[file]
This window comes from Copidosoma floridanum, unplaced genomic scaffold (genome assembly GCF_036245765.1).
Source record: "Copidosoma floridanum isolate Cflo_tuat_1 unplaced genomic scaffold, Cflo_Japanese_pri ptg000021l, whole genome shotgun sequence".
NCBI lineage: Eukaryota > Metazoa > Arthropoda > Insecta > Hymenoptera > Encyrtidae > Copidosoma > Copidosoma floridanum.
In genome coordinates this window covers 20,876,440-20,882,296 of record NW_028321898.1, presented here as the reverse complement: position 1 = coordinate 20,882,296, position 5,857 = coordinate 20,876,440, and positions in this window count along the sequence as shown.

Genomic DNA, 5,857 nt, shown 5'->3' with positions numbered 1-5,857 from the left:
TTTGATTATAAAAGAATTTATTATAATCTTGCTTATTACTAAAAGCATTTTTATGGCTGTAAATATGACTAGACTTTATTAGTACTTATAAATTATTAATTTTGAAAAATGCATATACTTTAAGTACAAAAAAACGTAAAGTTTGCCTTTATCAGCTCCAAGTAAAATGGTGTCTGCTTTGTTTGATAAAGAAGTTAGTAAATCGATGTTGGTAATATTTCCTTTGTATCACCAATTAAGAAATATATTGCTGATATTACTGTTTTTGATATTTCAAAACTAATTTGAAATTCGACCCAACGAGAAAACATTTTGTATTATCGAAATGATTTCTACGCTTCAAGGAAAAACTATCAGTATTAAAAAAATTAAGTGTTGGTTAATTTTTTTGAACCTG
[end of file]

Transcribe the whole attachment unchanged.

This window comes from Copidosoma floridanum, unplaced genomic scaffold (genome assembly GCF_036245765.1).
Source record: "Copidosoma floridanum isolate Cflo_tuat_1 unplaced genomic scaffold, Cflo_Japanese_pri ptg000021l, whole genome shotgun sequence".
NCBI lineage: Eukaryota > Metazoa > Arthropoda > Insecta > Hymenoptera > Encyrtidae > Copidosoma > Copidosoma floridanum.
In genome coordinates this window covers 20,876,440-20,882,296 of record NW_028321898.1, presented here as the reverse complement: position 1 = coordinate 20,882,296, position 5,857 = coordinate 20,876,440, and positions in this window count along the sequence as shown.

Genomic DNA, 5,857 nt, shown 5'->3' with positions numbered 1-5,857 from the left:
TTTGATTATAAAAGAATTTATTATAATCTTGCTTATTACTAAAAGCATTTTTATGGCTGTAAATATGACTAGACTTTATTAGTACTTATAAATTATTAATTTTGAAAAATGCATATACTTTAAGTACAAAAAAACGTAAAGTTTGCCTTTATCAGCTCCAAGTAAAATGGTGTCTGCTTTGTTTGATAAAGAAGTTAGTAAATCGATGTTGGTAATATTTCCTTTGTATCACCAATTAAGAAATATATTGCTGATATTACTGTTTTTGATATTTCAAAACTAATTTGAAATTCGACCCAACGAGAAAACATTTTGTATTATCGAAATGATTTCTACGCTTCAAGGAAAAACTATCAGTATTAAAAAAATTAAGTGTTGGTTAATTTTTTTGAACCTG